(Jose, you do know that thousands of residents from Cary and Mebane would not fit on the two sites involved in this discussion, right?  Hyperbole, I assume.) Otherwise, your attitude toward print culture and history is well known to me and others. I've given seminars and classes in the relationships between old and new media, and between print and non-print media, but I'd have a little trouble summarizing here all the reasons why it's nutty to presume that ALL information storage and communication henceforth will be and should be exclusively electronic.  There are things electronic media do very well, much better than print on paper or chisel on stone would.  This constitutes the kind of "progress" that's the only way to keep up with the mushroom clouds of information that now dominate our lives.  A lot of contemporary life depends on the presumption of an uninterruptedly open net, endless power sources, and protected e-communication. But there are things that - for various reasons, including what people feel most comfortable with and what corporations make the most profit on - will continue to work better in other forms.  It doesn't detract from recognizing the utility of newer electronic technologies to understand and accept the concurrent continuation of older "technologies" with differing functions.  It's not an either-or proposition.  But if you expect civic support for one and deny it to the other, you're missing some major issues.As to maintaining the records and artifacts of history, it's easy to dismiss them as useless and meaningless until, oh say, you get audited by the IRS, your child wants to know who her greatgrandmother was, or you decide you want to write a book/blog about old vs. new media and there's no old media around to look at.   Yup, more and more is being "stored" in digitized form but a lot isn't and may well never be. Everytime this reverse Luddite attitude surfaces - get rid of the old, only accept that consecrated-to-the-new - it reminds me of what happened to British libraries during the Reformation.  Some of the most critical documents and archives were burned, and the remainder survived largely thanks to the Jesuit librarians.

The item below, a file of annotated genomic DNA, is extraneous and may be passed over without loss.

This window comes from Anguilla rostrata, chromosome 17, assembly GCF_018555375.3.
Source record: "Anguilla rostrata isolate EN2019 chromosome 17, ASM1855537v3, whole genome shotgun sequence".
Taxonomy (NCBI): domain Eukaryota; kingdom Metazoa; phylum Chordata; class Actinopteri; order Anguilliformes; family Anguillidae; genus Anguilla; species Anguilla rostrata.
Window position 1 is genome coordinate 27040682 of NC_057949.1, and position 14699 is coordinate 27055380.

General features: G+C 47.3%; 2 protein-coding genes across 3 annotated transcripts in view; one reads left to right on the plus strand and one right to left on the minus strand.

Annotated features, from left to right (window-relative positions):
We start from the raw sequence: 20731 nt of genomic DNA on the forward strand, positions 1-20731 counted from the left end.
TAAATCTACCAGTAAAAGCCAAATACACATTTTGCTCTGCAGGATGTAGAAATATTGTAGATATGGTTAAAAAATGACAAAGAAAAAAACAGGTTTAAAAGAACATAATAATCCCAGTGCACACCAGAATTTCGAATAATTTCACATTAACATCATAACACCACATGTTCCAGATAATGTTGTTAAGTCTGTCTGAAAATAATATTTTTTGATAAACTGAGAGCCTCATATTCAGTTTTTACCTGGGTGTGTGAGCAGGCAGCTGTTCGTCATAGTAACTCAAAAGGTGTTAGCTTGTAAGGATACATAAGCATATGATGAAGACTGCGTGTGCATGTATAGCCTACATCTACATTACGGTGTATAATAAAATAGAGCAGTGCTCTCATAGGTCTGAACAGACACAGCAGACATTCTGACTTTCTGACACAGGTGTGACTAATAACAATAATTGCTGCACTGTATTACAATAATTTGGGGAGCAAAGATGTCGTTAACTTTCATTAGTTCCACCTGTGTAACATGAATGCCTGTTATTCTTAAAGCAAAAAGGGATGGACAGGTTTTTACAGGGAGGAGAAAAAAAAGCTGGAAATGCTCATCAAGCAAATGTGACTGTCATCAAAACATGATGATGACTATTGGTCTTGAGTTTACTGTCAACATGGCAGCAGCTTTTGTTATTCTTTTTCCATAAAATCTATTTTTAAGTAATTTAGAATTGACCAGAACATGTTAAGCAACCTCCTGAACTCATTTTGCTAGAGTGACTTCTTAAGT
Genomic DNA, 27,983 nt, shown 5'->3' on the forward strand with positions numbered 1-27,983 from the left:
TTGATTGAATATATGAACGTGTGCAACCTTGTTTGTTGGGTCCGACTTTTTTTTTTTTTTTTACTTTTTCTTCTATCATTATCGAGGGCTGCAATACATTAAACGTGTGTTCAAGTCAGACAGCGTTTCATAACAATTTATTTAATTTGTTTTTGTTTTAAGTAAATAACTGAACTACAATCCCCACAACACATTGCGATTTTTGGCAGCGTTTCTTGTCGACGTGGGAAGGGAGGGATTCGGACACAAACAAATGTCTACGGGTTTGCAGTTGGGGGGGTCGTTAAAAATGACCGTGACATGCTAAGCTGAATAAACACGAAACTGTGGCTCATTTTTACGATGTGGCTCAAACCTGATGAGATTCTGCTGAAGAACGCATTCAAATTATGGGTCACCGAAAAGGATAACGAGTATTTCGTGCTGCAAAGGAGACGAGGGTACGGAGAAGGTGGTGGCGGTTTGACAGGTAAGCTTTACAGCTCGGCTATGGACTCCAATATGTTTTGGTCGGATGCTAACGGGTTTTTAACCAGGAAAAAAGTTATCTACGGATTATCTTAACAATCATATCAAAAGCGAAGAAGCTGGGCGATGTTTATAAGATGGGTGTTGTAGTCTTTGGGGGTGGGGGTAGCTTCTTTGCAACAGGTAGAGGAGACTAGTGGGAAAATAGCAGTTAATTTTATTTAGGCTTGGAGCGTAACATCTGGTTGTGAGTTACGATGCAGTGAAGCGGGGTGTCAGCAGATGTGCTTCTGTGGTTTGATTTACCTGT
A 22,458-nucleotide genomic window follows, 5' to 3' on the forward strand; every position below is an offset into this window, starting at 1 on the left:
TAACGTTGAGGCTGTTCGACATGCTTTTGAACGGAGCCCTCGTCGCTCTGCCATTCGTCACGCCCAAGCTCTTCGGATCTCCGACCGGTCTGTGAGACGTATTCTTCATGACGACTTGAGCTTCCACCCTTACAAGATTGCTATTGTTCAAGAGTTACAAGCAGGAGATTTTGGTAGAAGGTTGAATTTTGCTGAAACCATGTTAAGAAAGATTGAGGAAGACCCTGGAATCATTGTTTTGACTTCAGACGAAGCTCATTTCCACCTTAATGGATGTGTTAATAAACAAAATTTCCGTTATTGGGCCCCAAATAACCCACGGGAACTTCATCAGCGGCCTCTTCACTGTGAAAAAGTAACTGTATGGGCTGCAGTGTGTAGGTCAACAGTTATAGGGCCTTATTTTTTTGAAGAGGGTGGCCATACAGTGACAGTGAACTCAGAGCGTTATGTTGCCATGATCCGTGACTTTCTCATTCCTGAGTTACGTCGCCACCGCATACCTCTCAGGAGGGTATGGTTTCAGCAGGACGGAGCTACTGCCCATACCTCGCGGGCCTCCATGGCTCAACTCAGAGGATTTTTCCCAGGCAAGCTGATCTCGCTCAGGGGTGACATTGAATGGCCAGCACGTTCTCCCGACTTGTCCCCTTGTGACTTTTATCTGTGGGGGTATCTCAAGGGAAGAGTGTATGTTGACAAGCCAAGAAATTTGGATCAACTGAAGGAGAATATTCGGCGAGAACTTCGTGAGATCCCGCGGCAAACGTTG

Yes, I know thousands of people won't fit into small spaces.  My point was that if people around here were really interested in the environment they'd worry about getting people that work at UNC to live near UNC instead of ignoring that and focusing on cutting down trees to make storage space for things that are currently made of cut down trees and are also in the process of going obselete. And I never said all information should be exclusively electronic.  But do you think it's preferable for a library to have physical copies of Consumer Reports instead of a computer terminal that provides access to Consumer Reports in addtion to a thousand other magazines and a million other books?  I don't.  The reason people like books isn't because they take up physical space and have a spine and pages and a musty smell now and then.  Imagine a book that had all those things but that had blank pages.  Do you think they'd be popular?  Better yet, pretend ordinary books and e-books were invented on the same day, say, a hundred years ago.  If so, how many ordinary books would exist today?  We both know the answer to that question is zero.  And as far preserving information from people trying to destroy it, thats a heckuva lot easier when the information is stored electronically.  If information was stored electronically during the Reformation then it would have been impossible for someone to burn it all and the librarians wouldn't have had to preserve it.  The burners could have burned down every library in the land and there still would've been a large number of copies of the information.  Some books and magazines are worth preserving cultural for and historic reasons but when it comes to creating and preserving new information, physical books are out of date.